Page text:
The Colorado Avalanche traded winger Alex Tanguay (and two prospects) to the Arizona Coyotes for forward Mikkel Boedker. The sentimental part of me was sad to see Tanguay go.
Do you remember when the Colorado Avalanche drafted forward Alex Tanguay? He was their 12-overall draft pick in 1998. At the time, he was the highest-ever draft pick Colorado had ever had. The Avalanche have since gone through some Dark Ages and have even had a first-overall draft pick.
Alex Tanguay as a Colorado Avalanche
Alex Tanguay served that young core well. In six seasons with the Colorado Avalanche, Tanguay played 450 regular season games. He earned 400 points (137 goals, 263 assists) in those regular season games.
More to the point, those were some of the heyday years for the Colorado Avalanche, when they made the playoffs every year. Tanguay played 83 playoff games for Colorado, earning 32 assists and 18 goals.
One of those goals, of course, was the famed Stanley Cup winning goal of 2001:
Tanguay left the Colorado Avalanche in 2006 and spent the majority of the next seven years with the Calgary Flames. However, he returned to Colorado just in time for the return of Joe Sakic and Patrick Roy — former teammates of his who were now the GM and head coach of the team, respectively.
Tanguay had a tough season that year, missing most of it due to injury. However, when he played for the Colorado Avalanche, the team went 14-2.
Last season was a lot better for Tanguay. He played all but two games (when Alex Ovechkin broke his face with a slapshot he missed a couple). His 22 goals and 33 assists were good for third on the team in scoring.
By now you know Tanguay wasn’t going to put up numbers like that this season. He had just four goals and 18 assists this season.
One of the things for which Alex Tanguay is renowned is his shot accuracy. He doesn’t shoot a lot, but he’s had eight season in which his shot accuracy has been 20% or higher. Last season he led the entire NHL among regular players for shooting percentage with 21.2%.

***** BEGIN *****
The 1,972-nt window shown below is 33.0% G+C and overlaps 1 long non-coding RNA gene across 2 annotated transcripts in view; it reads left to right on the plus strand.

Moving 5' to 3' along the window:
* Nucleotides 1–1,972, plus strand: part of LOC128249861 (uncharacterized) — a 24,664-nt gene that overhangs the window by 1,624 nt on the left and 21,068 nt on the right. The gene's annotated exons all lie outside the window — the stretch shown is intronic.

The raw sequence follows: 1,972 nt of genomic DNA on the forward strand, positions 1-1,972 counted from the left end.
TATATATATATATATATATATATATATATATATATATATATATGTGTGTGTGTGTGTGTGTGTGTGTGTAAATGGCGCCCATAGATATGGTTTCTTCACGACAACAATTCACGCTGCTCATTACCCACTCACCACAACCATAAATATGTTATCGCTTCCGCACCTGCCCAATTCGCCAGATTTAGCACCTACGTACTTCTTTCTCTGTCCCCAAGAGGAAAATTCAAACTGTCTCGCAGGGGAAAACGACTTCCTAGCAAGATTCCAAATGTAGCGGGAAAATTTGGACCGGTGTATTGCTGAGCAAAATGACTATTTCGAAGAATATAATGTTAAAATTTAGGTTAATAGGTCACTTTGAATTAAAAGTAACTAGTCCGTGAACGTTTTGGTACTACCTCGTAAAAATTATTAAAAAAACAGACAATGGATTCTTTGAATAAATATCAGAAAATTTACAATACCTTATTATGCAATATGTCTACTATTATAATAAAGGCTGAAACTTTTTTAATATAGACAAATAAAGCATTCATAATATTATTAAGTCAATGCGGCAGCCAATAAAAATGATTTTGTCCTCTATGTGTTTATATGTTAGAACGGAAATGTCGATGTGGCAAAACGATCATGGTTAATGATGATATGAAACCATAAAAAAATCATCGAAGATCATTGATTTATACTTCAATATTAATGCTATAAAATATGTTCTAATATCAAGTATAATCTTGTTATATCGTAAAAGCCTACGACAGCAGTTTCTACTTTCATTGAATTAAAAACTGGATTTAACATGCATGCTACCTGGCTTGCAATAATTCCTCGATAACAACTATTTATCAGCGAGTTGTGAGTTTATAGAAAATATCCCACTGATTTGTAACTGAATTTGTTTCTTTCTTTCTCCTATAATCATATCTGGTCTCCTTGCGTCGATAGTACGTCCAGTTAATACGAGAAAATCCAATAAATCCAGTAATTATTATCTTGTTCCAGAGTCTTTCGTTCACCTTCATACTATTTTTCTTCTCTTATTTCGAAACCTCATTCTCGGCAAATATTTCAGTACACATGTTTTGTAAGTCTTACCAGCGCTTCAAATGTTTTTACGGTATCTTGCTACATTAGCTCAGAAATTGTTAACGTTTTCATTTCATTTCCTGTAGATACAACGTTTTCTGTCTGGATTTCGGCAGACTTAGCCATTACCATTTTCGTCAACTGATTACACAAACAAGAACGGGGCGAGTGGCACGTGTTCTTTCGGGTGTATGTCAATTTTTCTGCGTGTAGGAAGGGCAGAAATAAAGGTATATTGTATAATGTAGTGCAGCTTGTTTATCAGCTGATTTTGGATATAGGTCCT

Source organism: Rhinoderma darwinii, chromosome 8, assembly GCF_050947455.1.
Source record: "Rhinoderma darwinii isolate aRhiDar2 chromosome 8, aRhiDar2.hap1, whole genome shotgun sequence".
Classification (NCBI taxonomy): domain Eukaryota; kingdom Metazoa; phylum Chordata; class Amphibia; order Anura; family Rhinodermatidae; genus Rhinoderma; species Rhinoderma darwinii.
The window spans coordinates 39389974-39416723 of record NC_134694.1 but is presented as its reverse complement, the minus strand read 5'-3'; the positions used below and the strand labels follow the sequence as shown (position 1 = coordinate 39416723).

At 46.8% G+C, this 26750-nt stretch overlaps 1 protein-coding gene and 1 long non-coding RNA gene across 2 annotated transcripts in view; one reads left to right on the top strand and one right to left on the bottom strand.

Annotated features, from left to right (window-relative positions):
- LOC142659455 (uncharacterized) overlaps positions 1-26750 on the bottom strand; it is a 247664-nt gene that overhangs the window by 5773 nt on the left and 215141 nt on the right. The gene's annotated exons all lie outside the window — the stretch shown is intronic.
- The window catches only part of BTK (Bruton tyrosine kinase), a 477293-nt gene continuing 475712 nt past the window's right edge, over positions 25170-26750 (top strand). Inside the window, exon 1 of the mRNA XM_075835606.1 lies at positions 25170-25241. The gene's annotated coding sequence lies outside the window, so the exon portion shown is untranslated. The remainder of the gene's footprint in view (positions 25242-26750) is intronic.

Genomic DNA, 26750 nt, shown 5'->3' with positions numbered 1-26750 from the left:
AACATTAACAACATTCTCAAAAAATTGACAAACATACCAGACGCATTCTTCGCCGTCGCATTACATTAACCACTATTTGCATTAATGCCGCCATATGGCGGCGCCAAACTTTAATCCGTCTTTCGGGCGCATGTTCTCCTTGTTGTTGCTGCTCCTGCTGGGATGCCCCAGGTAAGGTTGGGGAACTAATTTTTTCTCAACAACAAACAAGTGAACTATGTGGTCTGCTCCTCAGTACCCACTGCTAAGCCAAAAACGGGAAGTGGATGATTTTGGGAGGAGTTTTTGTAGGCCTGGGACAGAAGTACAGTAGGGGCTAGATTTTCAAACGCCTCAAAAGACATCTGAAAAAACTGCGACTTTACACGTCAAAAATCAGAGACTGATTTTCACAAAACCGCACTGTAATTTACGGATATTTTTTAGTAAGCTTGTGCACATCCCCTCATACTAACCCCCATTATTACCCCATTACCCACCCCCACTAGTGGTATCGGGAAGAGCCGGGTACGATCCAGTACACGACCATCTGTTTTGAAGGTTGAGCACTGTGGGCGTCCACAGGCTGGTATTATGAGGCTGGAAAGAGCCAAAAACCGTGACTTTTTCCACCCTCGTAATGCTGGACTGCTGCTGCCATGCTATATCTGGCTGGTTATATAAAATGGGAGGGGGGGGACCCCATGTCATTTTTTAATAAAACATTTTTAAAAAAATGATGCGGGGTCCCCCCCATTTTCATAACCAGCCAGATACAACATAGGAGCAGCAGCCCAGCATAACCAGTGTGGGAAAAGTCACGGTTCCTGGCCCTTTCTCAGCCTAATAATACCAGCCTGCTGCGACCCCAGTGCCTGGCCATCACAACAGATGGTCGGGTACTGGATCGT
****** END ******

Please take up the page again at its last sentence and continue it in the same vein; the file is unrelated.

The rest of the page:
Teammates About Alex Tanguay
Besides Sakic and Roy, winger Jarome Iginla probably knows Tanguay better than anyone. He skated on a line for a lot of Alex’s Calgary years. According to NHL.com, Iginla put a positive spin on the acquisition of Boedker, but he was naturally sad to see his friend leave. Tanguay was integral in convincing Iginla to even come to Colorado two summers ago.
“Always bittersweet on a day like this. I’ve known Tangs for a long time, played with him in Calgary. He’s a great guy, great locker-room guy. Just a great person. So it’s sad to see him go.“
Center Matt Duchene has become close friends with Tanguay. He described Tanguay to NHL.com as an “Awesome teammate, awesome guy.” He added, “I hope he re-signs [in Arizona] and finds a good home for next season.”
Alex Tanguay was in the final year of his contract.
Colorado Avalanche captain Gabriel Landeskog also spoke during the post-practice presser:
“It is obviously tough to see any teammate go. Tangs has been a great teammate, great linemate — I can’t say enough good things about Tangs. He’s been a good friend, and with all of his experience obviously he’s been a good mentor for all of us.”
My Memories of Alex Tanguay
To answer my own question, I do remember when Alex Tanguay was drafted by the Colorado Avalanche. I remember that blonde kid with the wry smile and how he was seen to have so much potential for the team. Tanguay was quick in that heyday. And he had hands as soft as kid leather gloves.
A funny little anecdote. During the second Colorado Avalanche’s Stanley Cup, I was working my way through college as a hairstylist. I actually cut Alex Tanguay’s hair (when he still had hair) just about three weeks after his Stanley Cup-winning goal.
If you can believe it, I didn’t recognize him. It just didn’t occur to me that a Stanley Cup winner — and the catalyst for the win — would be sitting in my stylist chair. It wasn’t until I asked the rote “What do you do for a living” and got the very un-rote “I play professional hockey” that I realized who I was talking to! (He was as humble as you always hear hockey players are.)
Tanguay didn’t get a lot of goals this season, and none of them were Cup-winners, of course. However, I think it fitting that his final goal as a Colorado Avalanche came in front of 50,000 fans during the biggest Avalanche game since said Stanley Cup Finals — the Stadium Series goal:
It’s interesting how that goal looks a lot like his Stanley Cup winner.
In any case, Joe Sakic had said more than once they Alex Tanguay could finish out his career with the Colorado Avalanche if he wanted. I doubt that changed. I’m not sure exactly how it went, but I’m sure Sakic approached Tanguay before ever even talking to other general managers.
For all I know, Tanguay could well have approached him first. I know that reports came this morning that coach Roy wasn’t in practice. It’s highly likely the three were together. As Larry Murphy said during the Coors Light Center Ice Beer Summit, winning a Stanley Cup together creates a lifelong brotherhood among players.
Best of luck to Alex Tanguay. Thank you so much for everything you did for the Colorado Avalanche.